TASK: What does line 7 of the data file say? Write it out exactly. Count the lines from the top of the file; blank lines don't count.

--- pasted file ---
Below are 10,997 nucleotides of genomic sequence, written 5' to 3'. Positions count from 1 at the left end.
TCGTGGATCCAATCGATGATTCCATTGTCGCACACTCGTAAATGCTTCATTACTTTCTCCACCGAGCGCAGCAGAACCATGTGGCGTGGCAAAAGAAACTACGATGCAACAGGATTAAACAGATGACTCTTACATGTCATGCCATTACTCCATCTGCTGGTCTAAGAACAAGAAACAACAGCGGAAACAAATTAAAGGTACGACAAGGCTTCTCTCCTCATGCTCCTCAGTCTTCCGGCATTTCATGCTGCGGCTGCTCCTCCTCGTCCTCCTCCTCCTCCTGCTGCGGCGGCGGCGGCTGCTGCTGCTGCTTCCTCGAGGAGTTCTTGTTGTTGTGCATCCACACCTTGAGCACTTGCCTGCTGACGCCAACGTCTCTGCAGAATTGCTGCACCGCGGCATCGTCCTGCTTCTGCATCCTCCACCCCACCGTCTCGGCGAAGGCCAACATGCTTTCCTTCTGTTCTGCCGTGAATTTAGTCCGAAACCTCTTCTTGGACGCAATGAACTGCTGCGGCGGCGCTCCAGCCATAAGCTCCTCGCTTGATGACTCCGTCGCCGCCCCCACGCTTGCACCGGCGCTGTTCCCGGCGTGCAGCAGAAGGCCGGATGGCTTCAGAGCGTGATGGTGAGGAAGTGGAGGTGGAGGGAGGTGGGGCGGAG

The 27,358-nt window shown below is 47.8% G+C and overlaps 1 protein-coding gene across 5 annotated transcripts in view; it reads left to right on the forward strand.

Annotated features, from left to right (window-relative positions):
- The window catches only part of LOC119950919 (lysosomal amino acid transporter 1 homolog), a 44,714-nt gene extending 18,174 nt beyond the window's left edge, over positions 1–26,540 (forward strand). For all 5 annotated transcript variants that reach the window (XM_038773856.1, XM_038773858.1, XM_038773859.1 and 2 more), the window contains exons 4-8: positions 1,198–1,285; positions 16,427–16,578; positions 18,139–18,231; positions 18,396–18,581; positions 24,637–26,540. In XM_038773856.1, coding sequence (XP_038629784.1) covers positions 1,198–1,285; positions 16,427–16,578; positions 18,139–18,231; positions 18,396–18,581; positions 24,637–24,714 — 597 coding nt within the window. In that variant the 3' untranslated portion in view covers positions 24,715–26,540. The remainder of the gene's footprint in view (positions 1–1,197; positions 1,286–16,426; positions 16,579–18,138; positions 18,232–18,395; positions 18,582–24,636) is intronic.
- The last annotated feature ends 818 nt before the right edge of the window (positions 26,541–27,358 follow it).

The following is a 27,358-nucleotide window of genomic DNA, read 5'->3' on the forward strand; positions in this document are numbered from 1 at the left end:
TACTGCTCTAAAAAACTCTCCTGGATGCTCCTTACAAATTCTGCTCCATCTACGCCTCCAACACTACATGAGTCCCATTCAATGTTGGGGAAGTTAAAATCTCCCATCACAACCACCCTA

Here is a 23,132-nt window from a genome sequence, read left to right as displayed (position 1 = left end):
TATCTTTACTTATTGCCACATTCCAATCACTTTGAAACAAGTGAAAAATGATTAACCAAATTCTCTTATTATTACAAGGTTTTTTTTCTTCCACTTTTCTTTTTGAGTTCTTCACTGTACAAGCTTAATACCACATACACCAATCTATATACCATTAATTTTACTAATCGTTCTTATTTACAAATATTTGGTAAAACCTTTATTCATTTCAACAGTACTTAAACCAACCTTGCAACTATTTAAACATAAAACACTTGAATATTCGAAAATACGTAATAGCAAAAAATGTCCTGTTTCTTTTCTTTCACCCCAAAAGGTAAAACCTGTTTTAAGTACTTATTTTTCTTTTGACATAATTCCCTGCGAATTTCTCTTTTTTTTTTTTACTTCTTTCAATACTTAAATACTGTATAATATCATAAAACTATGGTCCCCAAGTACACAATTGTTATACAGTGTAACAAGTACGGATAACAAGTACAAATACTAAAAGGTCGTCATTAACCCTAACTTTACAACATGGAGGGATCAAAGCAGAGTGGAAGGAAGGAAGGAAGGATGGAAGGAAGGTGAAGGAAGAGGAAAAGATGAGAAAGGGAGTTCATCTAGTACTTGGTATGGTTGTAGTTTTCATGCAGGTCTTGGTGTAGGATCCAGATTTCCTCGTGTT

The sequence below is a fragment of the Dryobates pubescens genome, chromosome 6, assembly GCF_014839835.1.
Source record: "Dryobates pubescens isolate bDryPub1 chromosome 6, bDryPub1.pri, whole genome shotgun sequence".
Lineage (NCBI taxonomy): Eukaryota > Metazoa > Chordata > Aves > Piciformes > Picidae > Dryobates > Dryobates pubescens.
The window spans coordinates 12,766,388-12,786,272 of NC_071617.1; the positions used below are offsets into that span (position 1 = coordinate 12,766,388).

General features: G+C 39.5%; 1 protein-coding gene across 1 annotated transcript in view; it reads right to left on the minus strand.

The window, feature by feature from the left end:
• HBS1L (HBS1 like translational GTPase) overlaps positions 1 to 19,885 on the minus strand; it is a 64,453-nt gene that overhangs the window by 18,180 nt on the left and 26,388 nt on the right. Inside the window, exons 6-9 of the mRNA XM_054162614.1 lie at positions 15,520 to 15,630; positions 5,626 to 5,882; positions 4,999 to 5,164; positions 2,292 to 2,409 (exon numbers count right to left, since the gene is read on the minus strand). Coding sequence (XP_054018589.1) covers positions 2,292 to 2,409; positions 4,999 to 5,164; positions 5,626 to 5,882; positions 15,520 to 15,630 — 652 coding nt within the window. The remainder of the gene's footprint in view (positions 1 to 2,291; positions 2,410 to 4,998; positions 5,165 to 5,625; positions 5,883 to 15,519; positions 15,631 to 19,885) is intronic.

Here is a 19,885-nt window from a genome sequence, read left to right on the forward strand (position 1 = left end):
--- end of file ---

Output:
The following is a 27,358-nucleotide window of genomic DNA, read 5'->3' on the forward strand; positions in this document are numbered from 1 at the left end: